Neural Simulations as a Tool in Drug Discovery

Period of Performance: 04/21/2008 - 03/31/2010

$247K

Phase 1 STTR

Recipient Firm

Informed Simplifications, LLC
Earlysville, VA 22936
Principal Investigator

Abstract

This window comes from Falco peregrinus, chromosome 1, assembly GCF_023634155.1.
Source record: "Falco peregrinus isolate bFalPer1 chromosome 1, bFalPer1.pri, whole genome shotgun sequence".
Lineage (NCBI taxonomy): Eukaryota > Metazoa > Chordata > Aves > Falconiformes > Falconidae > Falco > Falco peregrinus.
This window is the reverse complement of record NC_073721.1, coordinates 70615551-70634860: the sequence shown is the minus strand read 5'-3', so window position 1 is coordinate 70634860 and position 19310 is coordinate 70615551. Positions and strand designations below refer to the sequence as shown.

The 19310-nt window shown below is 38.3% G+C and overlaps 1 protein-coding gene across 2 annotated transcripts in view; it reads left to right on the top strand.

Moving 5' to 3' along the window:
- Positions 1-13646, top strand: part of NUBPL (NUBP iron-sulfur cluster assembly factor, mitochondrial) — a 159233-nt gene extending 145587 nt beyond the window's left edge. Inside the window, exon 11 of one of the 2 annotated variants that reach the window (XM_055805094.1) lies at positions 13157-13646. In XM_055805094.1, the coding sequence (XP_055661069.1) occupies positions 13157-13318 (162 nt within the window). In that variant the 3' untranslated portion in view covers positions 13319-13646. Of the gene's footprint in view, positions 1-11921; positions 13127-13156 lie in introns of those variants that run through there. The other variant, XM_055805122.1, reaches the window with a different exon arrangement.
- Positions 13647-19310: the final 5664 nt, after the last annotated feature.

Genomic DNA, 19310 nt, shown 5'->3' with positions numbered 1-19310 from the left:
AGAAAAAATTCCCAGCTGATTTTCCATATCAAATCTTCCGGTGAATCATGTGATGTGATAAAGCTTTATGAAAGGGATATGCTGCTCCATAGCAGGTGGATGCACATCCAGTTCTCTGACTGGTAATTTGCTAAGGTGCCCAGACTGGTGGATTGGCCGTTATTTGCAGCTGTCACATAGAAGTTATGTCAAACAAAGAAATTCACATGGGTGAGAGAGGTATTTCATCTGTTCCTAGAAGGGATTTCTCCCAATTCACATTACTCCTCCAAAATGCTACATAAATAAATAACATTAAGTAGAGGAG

DESCRIPTION (provided by applicant): Our long-term goal is to create computational brain simulations sophisticated enough for use in drug testing. This goal is relevant to all houses of NIH seeking pharmacological cures for cognitive, emotional, or behavioral pathologies including addictions and depressions. Drug testing by computer simulations will decrease the cost of drug development and shorten the time required to develop such therapies. It will also help eliminate treatments with undesirable effects on cognition, emotion, and behavior. Using appropriate data sets for studying hippocampal function, we have proof of concept that motivates moving toward this long-term goal. Because neurobiologically-based simulations can predict certain aspects of behavior and cognition, it is time to extend the purview of such simulations to more brain systems and to make such simulations relevant to neuroactive drugs. This application focuses on a particular pathology, severe, acute post-traumatic stress disorder (PTSD). PTSD is distinct from depressions treated by the classic antidepressants and selective serotonin reuptake inhibitors (SSRI's). This application presents a novel, integrated brain theory of PTSD and emphasizes the critical nature of sleep. PTSD not only correlates with poor sleep, but nightmares are the most common symptom in severe, acute PTSD. Experimental animal models already produce data on the effects of trauma on sleep and dreaming; therefore, challenges for the proposed technology are (1) to build a computational model that reproduces such experimental results and (2) to predict novel therapeutic formulations for speeding the improvement of sleep quality, especially dream sleep (REM). The computer simulations will account for interactions at the level of neurons, at the level of synapses, and at the level of drug-receptor interactions. As part of our long-term goal, such software will be able to predict: (1) the effect of gene doses and (2) the effect of behavioral experiences on sleep. Extension of the existing computational models includes additional brain regions and more receptor systems. Moreover, the new software must interface two different styles of brain modeling: one corresponding to the biochemistry and pharmacology of sleep, dreaming, and certain aspects of stress that collapses neurons and synapses into scalar interactions versus the other which corresponds to models and simulations that reproduce contextual and episodic learning by forebrain cortical systems using tens of thousands of neurons and billions of synapses. Specifically, the cognition-mediating system consisting of the hippocampal formation, the basolateral amygdala and neocortex must be interfaced with each other and with the sleep and stress systems, including the n. centralis amygdala (CeA) and several small nuclei located in the brainstem and hypothalamus. Importantly, even if our theory of PTSD is wrong, the software being proposed here has use for modeling competing theories of sleep disruption. Our long-term goal is to create computational brain simulations that are sophisticated enough for drug testing; this goal is relevant to all houses of NIH seeking pharmacological cures for cognitive, emotional, or behavioral pathologies including addictions and depressions. Drug testing by computer simulations will decrease the cost of drug development and shorten the time required to develop such therapies, and it will also help eliminate treatments with undesirable effects on cognition, emotion, and behavior.